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Anyone Recognize this 1962 6×6?

• CATEGORIES: Features, Unusual • TAGS: .

Rudolf emailed me from Bali yesterday. He’d spotted this Jeep advertised for sale as a 1962 6×6 Willys Jeep.  He wondered if this was a custom project or the real deal.  My guess was that this is a one-off custom project, especially since it has a number of civilian elements. Apparently, the seller swears this was in the war (which war?).  Unfortunately, the seller has yet to respond to additional questions.  Also, below is the only pic provided.

Note the unusual front hubs.  I’ve never seen a 6×6 quite like this.  Is this possibly some oddball created by a Willys licensed manufacturer?


5 Comments on “Anyone Recognize this 1962 6×6?

  1. F Bill

    I’ve been researching these for a while now…there are a lot of shop built ones from WWII that were just a stretched jeep with a dolly axle (non powered) on the back, using standard springs and a trailer axle. The biggest problem with these jeeps using stock axles is getting power to the rearmost axle.. You need to find a transfer case with two rear outputs, that isn’t too large to fit under a jeep. A couple have been built more recently, and I saw pics of one that used a custom built gearbox in the rear driveline to power a second rear driveshaft to a modified second axle. The actual parts you would need to duplicate a WWII MT TUG 6×6 are prettty much nonexistent anymore as there were very few actually made. (Also the Tug was actually wider than a stock jeep too, so just stretching a jeep body will not do it.)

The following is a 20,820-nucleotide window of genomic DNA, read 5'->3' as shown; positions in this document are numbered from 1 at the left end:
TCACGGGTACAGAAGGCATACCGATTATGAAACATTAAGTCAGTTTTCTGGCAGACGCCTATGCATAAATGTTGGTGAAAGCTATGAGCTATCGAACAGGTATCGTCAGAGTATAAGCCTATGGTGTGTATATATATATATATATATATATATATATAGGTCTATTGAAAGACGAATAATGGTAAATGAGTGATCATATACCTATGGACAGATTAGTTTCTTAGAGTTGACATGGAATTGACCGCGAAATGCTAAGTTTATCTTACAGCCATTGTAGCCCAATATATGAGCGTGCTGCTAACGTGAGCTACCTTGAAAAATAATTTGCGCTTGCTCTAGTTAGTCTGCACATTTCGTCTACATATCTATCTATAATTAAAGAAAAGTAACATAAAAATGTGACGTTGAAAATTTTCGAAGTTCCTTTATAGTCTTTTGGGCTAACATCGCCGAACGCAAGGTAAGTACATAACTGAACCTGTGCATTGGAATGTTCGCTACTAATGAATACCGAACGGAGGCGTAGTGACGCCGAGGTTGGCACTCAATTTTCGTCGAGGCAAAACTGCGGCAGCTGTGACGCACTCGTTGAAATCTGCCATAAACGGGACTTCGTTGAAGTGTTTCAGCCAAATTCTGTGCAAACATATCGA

Perhaps the easiest way to do 6×6 is to use a M 151 rear as they have a built in rear output on them, requiring only a short driveshaft between the forward rear diff and the rear diff. Of course then you would have to deal with the independent suspension and mounting points for control arms, etc…

    Those front hubs and wheels look suspiciously like a Suzuki part or they are blanked off with a plate and don’t actually drive.
    The rear axles look like typical CJ stuff.
    Neat jeep, thanks for posting it!

  2. Bob OB

    I’m guessing a M38 grill and headlight rims,CJ2A stretched body and windshield frame,and a little bit of this and a little bit of that….very nicely done.

  3. Bruce Golder

    A French/English book – “The Jeep in every possible condition” by Jean-Luc Couesme states on page 84 that that at the end of WWII, about 30 of these 6×6 were factory built and mainly used as ambulances in the Pacific. The book also shows a Frenchman building his own.

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